A lot of critics out there seem to think Apple has an iPhone problem. Apparently, sales of the trendsetting, outrageously profitable handset are poised to fall off a cliff sometime this year, when the new iPhone disappoints and everyone rushes to get an HTC One or Samsung Galaxy S4.
As far as I can tell, Apple doesn't have an iPhone problem — it has a numbering problem. Since last year brought a redesign, everyone with an opinion expects the 2013 model to be a letdown, a predictable, mid-cycle refresh with minor internal upgrades and few new bells or whistles. Based on little more than its name, you'd think the new iPhone is doomed to fail.
The tech world had a rather amusing reaction to BlackBerry CEO Thorsten Heins calling the iPhone's user interface dated on Monday, especially considering how long the smartphone maker formerly known as Research in Motion had let its own mobile OS languish. But there was plenty of other interesting news to start off the week, so let's fly through a recap of five more stories right now...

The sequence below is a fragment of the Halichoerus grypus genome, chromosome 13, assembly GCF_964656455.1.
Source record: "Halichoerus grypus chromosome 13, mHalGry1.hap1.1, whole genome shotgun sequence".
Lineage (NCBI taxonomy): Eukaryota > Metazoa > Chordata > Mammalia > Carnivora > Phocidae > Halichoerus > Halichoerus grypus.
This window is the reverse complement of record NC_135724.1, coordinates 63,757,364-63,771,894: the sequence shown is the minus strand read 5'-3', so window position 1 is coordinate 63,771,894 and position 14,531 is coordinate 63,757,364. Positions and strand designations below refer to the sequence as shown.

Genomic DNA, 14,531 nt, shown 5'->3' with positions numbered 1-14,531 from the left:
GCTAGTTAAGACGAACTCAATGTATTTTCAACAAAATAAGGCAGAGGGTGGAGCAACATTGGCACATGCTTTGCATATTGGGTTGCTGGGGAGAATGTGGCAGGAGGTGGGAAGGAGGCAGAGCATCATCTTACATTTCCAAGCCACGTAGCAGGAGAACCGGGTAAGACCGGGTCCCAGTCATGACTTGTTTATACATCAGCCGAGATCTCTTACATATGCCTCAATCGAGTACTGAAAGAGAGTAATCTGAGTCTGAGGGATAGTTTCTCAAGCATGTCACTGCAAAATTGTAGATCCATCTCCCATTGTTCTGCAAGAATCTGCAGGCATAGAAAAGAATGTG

You may have read the rumor that Apple is building a new iPhone model to compete in the low-cost, contract-free market that Samsung pretty much dominates. There are loads of these phones on the market, with lame specs and flimsy enclosures, and it's hard to believe that Apple would ever stoop so low as to make one. But Apple's build quality had less to do with the materials it chooses and more to do with its tremendous attention to detail, even if it means struggling to meet demand.